You can use the Catalysis approach in a "lite" way by simply adapting which
deliverable you will make a formal part of your process, and how rigorous you will be
about the specifications. Here is a simplified example; a more complete description will
be published here later.
The key points to note are:
|A "model" in Catalysis can be pictures, formal text, or informal prose
|A precise shared glossary is not worth compromising on, even in a
|Test-driven design and programming gets some of the benefits of more careful
Some of the activities below may span multiple days or weeks, others may just be a few
hours long, depending on your project.
|Produce a 1-time concept map; e.g. the Catalysis map
|Write a glossary of terms
|Draw a system context model to clearly bound what is "inside" and
"outside" your system. Show your system and external roles (for users, hardware,
software) and collaborations between them (using abstract use cases). Do not add new
functionality or interfaces to the system without updating this model.
|Write informal post-conditions for operations on the system in terms of attributes on
your system type model. Exercise with some concrete scenarios.
|Prioritize the use cases, plan the initial increments. Tackle the high priority ones in
your early increments.
|Produce/update a system type model as a text/tabular glossary or UML diagram. Check that
the terms you use in the operation specs are defined in your type model.
|Don't forget to include the minimal necessary model (operations, glossary) of any
external on whom you rely for services.
|Sketch or prototype the system UIs. Check that you can reasonably name the UI elements
in terms of your type model and its attributes.
|Design each type from your system type model as a class to be implemented. If the system
is complex, use an intermediate level of singleton "components" that you treat
exactly like the "System spec" above:
|Name, draw, and identify primary responsibilities for each one.
|For each system operation, work out collaborations between the components to implement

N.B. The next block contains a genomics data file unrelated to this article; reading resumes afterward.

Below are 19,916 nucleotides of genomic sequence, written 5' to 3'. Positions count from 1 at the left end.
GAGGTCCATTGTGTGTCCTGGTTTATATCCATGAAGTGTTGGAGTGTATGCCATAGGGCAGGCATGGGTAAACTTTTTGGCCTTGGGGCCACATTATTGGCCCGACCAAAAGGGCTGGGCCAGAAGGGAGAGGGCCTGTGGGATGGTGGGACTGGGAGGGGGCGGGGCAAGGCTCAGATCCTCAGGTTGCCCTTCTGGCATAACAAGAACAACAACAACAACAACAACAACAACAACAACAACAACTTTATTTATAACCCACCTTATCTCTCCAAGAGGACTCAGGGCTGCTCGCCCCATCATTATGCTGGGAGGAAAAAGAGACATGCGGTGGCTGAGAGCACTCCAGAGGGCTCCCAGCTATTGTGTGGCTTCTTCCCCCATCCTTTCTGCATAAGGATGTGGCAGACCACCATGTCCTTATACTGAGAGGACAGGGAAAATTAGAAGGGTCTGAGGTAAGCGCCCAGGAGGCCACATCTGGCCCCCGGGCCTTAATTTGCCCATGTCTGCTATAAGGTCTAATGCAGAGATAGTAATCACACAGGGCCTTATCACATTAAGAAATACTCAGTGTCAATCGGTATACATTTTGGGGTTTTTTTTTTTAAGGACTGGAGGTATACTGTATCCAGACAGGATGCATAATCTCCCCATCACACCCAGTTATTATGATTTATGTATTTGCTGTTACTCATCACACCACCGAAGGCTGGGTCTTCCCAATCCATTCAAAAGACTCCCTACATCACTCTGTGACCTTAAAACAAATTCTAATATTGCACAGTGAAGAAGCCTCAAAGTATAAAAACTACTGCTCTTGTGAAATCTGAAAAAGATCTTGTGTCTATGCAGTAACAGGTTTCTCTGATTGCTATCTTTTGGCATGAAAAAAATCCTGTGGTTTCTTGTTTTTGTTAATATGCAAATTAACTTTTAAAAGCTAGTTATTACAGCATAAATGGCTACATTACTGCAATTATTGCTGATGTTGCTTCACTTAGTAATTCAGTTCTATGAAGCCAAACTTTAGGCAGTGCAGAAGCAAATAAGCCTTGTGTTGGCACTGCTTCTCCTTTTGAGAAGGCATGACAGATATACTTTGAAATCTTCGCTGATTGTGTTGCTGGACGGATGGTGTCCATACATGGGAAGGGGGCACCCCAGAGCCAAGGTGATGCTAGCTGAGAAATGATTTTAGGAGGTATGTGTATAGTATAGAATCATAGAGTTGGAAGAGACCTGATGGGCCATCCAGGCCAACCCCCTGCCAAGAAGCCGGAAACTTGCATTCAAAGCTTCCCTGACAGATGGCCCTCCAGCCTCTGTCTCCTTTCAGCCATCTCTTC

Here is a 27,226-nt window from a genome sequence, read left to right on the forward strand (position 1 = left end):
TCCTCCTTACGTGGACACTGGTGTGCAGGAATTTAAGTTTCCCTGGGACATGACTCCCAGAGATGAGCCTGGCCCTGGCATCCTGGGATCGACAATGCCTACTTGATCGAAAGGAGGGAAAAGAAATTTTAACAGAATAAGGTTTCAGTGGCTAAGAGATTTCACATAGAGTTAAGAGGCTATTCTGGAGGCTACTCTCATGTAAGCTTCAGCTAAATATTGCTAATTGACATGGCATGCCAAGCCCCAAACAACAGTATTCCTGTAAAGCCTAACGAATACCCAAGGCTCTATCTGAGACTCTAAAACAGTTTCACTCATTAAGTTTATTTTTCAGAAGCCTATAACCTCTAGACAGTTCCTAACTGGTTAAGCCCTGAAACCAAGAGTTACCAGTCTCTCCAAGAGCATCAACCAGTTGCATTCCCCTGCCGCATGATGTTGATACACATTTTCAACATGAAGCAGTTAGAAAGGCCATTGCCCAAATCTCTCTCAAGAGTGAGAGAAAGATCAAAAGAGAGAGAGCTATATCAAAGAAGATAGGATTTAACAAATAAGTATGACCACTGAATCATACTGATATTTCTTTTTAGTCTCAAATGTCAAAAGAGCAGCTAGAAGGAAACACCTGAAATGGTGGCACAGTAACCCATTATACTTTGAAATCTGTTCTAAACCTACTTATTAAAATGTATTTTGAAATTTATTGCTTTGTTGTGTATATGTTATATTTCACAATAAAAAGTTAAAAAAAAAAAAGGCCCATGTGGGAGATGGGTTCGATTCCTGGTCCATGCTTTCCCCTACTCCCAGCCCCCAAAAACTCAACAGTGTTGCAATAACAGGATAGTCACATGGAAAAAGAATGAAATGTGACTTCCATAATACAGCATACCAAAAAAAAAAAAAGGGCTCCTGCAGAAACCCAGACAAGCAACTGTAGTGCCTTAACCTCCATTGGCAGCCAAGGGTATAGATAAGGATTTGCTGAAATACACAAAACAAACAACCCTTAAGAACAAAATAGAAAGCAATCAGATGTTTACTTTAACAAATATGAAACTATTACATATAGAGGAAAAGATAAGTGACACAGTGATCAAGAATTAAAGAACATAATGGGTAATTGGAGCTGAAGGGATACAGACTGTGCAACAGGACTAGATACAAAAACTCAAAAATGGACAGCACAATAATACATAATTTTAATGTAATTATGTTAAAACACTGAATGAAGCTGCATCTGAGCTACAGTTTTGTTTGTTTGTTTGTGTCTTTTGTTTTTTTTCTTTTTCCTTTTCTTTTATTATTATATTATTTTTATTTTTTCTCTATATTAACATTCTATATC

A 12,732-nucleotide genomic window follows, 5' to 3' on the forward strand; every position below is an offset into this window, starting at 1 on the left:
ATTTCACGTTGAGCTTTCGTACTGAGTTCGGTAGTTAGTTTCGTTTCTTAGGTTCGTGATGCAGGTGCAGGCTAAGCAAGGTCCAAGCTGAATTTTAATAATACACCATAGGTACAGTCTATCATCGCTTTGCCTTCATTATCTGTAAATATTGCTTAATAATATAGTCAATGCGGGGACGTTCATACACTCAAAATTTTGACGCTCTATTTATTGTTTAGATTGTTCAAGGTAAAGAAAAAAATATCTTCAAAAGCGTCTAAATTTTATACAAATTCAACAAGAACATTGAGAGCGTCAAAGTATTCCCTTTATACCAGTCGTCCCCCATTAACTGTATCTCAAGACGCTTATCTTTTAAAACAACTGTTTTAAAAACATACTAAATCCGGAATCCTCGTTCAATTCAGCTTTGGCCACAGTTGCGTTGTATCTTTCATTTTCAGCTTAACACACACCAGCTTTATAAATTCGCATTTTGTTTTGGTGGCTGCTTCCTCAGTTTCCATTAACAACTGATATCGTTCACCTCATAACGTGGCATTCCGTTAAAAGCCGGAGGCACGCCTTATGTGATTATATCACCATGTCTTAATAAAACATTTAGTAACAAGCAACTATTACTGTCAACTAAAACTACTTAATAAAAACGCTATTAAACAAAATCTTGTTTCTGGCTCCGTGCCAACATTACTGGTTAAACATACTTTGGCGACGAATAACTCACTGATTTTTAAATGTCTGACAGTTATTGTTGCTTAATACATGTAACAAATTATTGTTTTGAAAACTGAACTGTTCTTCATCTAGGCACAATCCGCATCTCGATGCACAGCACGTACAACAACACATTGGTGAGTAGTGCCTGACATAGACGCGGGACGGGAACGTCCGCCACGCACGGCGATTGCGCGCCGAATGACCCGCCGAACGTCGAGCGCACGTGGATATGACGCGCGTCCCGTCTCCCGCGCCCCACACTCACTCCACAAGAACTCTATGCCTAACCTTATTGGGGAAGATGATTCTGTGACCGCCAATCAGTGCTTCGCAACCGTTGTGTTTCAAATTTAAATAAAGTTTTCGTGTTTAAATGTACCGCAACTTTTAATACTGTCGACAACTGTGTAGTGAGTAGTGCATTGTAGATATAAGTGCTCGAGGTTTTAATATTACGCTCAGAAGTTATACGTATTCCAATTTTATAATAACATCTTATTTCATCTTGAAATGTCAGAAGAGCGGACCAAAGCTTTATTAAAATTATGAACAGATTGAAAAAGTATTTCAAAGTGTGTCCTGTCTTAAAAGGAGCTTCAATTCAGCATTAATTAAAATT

|For each system operation, design the interactions down to the level of operations on
each component or class. Write an informal pre/post for these operations, optionally
supported by a glossary for that component.
|Design packages to separate interfaces and implementations; if you are using an
intermediate layer of "components", use packages to separate each component spec
from its implementation.
|Select the technical architecture:
|Nature of communication channels between components: document with stereotypes on
collaborations to indicate the nature of the protocol e.g. <<sql>>,
<<rmi>>, <<events>>, <<javabeans-com-bridge>>.
|Utility components and code you will use: logging, security, parsing. Treat these as
packages and show their usage in the implementation packages with <<import>>.
|Prototype, functional test, and load test an early implementation of technical
architecture with a most minimal use-case that you carry through from UI to database and
|Construct, Integrate, and Test
|Design, write tests for each method, class, use-case
|Implement and run tests
Of course, there would be many more aspects to the process, dealing with incremental
delivery, light-weight documentation templates, iterative development, configuration
management, QA processes, roles, deployment, training, and downstream issues. You will
find these described in more complete implementations of a Catalysis process.